The land sector plays a crucial role in climate change mitigation. It can either release greenhouse gases into the atmosphere or act as a carbon-storing sink. A new paper from the Euro-Mediterranean Center on Climate Change (CMCC) has now assessed the sector’s importance in reaching a climate-neutral Europe.
In 2014, EU leaders agreed that all sectors should contribute to the European 2030 emission reduction target, including the land use sector. In 2018, this agreement was implemented by the Regulation on the inclusion of greenhouse gas emissions and removals from land use, land use change and forestry (LULUCF) in the 2030 EU climate and energy framework.
The paper “Making sense of the LULUCF Regulation: Much ado about nothing?” now assesses the importance and highlights the weaknesses and strengths of the LULUCF Regulation in the context of current EU climate and sustainability policies.
The three authors, including Maria Vincenza Chiriacò and Lucia Perugini, researchers at the CMCC, explain in a statement that the land sector plays a crucial role in climate change mitigation due to a peculiarity: the sector can either release greenhouse gases into the atmosphere, acting as a source of emissions or, conversely, store carbon and therefore acting as a sink.
To contribute or to compensate
With its capacity to absorb CO2, the land sector can therefore compensate for part of these unavoidable emissions, thus becoming an important player in the EU’s mitigation targets of reducing emissions by 40% before 2030.
“Given the potential for climate change mitigation embedded in the good management of the LULUCF sector, and underlined in the latest IPCC Special Report on “Climate change and land”, it is extremely important that emissions and removals of the land sector are accounted for, to incentivize virtuous forest and agricultural management in the EU,” says Perugini in the statement.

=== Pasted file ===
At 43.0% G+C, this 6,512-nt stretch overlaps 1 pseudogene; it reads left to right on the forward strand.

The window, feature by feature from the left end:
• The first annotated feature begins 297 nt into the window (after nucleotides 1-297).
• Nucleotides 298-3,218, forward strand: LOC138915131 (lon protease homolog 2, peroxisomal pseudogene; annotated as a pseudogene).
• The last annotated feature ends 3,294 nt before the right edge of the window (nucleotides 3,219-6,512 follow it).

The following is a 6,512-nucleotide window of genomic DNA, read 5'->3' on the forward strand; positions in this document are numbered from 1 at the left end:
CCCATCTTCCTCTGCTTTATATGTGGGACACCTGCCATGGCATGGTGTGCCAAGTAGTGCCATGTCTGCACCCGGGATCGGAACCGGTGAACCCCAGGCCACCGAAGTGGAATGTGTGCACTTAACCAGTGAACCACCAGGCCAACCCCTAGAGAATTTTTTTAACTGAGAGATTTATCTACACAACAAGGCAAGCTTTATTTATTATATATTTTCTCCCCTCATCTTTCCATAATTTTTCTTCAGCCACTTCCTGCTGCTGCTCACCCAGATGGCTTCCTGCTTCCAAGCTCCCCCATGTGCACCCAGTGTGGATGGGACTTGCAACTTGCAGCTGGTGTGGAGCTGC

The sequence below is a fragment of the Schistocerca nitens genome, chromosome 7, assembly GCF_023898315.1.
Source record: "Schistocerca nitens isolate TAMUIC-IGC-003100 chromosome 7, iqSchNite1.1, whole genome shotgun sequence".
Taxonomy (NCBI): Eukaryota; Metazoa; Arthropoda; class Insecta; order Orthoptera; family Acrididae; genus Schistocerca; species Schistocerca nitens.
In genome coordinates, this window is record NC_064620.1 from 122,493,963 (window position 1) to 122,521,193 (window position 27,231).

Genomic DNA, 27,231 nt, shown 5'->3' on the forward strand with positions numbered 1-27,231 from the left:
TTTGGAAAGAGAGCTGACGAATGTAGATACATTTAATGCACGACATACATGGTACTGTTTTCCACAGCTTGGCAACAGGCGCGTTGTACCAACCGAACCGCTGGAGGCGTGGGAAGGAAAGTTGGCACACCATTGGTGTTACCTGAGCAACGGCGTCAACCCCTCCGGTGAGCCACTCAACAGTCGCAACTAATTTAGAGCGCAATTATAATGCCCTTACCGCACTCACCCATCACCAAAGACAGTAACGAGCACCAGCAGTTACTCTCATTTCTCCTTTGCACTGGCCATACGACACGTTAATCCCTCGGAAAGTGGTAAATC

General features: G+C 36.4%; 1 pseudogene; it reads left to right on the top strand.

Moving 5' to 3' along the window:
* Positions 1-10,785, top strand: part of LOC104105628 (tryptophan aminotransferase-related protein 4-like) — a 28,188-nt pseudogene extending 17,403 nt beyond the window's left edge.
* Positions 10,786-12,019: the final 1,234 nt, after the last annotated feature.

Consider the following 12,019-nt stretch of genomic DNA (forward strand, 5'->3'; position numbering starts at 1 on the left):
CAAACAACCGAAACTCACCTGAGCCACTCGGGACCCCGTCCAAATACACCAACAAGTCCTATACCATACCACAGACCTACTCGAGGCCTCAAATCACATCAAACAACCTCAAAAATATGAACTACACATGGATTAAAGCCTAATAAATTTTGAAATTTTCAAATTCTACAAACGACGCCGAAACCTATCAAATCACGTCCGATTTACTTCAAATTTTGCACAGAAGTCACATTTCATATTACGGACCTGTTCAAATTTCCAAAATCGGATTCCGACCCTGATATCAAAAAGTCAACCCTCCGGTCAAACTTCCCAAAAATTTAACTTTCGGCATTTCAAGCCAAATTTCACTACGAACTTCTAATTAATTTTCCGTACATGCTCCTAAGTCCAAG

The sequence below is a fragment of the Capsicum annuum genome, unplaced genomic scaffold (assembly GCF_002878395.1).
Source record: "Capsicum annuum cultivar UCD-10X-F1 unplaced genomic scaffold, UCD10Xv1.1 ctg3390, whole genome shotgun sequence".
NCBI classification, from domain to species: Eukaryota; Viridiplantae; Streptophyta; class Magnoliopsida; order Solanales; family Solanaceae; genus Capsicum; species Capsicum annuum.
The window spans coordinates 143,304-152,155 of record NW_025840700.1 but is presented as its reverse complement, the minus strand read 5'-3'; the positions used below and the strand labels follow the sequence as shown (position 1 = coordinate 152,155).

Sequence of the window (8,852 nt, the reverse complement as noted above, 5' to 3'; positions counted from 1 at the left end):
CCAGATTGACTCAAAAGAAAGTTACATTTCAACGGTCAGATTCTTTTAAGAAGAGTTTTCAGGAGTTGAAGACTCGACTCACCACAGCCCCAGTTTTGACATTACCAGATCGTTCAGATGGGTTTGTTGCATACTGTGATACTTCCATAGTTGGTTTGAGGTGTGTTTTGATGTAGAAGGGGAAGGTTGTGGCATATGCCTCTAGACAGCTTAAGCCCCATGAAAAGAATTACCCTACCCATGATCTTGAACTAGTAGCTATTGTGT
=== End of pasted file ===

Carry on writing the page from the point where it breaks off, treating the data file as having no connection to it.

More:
She adds: “Thanks to this Regulation, the sector can finally contribute to the EU’s mitigation targets. This was also necessary to align the EU with the Paris Agreement requirement for economy-wide mitigation targets. Although the new Regulation has much improved the accounting rules for the LULUCF, it is still constrained within certain limits. We can consider the LULUCF regulation as a first step towards its full recognition.”
The objective of zero net emissions
The authors look forward to a further review of the 2030 EU climate framework, as envisioned by the EU Green Deal, as an opportunity to better tap into the sector’s sizeable mitigation potential, according to the statement.
The roadmap designed by the EU Commission – with the final objective of having zero net emissions of greenhouse gases by 2050 – includes the target of reducing greenhouse gas emissions by at least 50% by 2030 compared with 1990 levels. Achieving these climate goals will require a deep cut in emissions in all sectors.
“The subject matter of the LULUCF Regulation closely intersects with that of other EU law and policy instruments dealing with agriculture and forestry, most saliently the Common Agricultural Policy (CAP) and the Renewable Energy Directive (RED). The EU’s ambitious targets ask for a strong coordination and integration among the various sustainability and climate policies linked to the land sector, where all debits and credits generated are accounted for, with no limitations.
“Only in this way will we have full accountability of emissions and removals from the agriculture and forestry sectors, which will be crucial to monitor progress and reward those that engage in virtuous behaviour, and penalize those who do not,” concludes Perugini.